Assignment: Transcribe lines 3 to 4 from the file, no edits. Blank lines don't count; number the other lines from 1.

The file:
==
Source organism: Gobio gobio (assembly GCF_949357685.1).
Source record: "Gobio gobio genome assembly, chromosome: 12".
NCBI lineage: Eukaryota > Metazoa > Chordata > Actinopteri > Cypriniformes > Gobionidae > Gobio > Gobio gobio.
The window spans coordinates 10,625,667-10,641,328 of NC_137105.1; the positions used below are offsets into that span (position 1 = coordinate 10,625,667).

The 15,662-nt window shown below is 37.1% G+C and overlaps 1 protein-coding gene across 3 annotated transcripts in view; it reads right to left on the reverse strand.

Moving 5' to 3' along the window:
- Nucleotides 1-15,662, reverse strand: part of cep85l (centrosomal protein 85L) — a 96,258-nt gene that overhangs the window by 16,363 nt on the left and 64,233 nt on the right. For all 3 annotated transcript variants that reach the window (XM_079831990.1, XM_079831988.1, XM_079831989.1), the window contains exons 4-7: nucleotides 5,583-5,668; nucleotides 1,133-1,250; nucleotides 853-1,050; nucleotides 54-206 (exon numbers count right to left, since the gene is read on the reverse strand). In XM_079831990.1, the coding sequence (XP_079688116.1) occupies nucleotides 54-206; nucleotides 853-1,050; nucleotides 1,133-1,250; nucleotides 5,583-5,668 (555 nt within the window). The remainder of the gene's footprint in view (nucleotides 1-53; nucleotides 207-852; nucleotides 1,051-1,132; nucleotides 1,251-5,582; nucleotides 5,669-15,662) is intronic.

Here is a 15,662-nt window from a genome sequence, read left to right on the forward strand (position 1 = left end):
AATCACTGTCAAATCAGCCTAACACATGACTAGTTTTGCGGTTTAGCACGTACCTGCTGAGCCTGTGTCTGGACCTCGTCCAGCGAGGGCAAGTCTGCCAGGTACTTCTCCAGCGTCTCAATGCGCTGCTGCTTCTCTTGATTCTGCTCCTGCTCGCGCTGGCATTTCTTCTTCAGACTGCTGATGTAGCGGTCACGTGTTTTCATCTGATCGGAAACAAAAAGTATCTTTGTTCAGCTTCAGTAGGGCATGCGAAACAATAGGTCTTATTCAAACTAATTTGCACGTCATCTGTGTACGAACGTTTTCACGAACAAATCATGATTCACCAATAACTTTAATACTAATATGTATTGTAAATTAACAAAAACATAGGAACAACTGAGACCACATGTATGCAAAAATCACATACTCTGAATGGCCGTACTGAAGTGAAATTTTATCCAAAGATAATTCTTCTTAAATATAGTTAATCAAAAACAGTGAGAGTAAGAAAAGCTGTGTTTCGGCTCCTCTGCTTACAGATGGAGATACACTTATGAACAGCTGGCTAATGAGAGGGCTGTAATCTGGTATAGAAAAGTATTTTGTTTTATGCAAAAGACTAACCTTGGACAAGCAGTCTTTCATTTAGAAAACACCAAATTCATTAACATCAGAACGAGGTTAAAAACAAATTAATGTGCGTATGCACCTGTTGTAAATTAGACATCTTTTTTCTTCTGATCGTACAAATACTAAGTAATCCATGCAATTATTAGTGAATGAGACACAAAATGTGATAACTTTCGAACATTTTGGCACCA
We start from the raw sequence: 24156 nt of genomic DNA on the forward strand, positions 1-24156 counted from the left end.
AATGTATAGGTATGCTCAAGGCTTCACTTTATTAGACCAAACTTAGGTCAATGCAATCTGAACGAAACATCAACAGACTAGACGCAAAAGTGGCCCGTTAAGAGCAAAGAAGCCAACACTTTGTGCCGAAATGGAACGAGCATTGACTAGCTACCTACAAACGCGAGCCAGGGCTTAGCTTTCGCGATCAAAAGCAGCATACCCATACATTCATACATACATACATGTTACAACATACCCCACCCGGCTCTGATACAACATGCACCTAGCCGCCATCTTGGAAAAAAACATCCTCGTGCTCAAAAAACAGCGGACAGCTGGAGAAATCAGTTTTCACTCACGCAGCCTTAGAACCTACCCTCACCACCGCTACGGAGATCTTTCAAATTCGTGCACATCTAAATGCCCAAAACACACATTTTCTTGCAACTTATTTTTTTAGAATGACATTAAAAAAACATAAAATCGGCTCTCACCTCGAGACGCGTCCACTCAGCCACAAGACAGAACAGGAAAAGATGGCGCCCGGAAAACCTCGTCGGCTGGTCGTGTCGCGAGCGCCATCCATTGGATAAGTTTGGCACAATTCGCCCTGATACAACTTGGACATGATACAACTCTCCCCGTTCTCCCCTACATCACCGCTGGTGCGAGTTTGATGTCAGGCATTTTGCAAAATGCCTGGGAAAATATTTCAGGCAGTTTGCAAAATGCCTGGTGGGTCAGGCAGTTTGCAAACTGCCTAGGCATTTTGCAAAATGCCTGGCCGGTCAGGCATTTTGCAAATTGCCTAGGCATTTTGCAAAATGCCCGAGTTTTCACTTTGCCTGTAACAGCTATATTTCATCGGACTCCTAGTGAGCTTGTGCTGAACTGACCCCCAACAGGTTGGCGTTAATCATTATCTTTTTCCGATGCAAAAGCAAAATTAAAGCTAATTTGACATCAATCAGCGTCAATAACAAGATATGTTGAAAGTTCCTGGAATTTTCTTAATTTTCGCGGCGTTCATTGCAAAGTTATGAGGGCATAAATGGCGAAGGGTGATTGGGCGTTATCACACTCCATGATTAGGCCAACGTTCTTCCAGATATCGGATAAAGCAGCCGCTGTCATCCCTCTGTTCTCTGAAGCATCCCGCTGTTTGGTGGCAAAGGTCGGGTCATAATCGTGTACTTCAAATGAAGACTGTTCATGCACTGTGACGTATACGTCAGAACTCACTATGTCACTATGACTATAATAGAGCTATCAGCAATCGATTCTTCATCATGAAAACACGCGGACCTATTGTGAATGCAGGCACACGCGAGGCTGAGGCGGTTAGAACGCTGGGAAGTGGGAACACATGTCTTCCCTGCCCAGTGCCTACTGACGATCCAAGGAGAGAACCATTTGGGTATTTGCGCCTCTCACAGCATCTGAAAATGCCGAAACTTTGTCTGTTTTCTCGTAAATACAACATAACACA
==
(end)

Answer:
NCBI lineage: Eukaryota > Metazoa > Chordata > Actinopteri > Cypriniformes > Gobionidae > Gobio > Gobio gobio.
The window spans coordinates 10,625,667-10,641,328 of NC_137105.1; the positions used below are offsets into that span (position 1 = coordinate 10,625,667).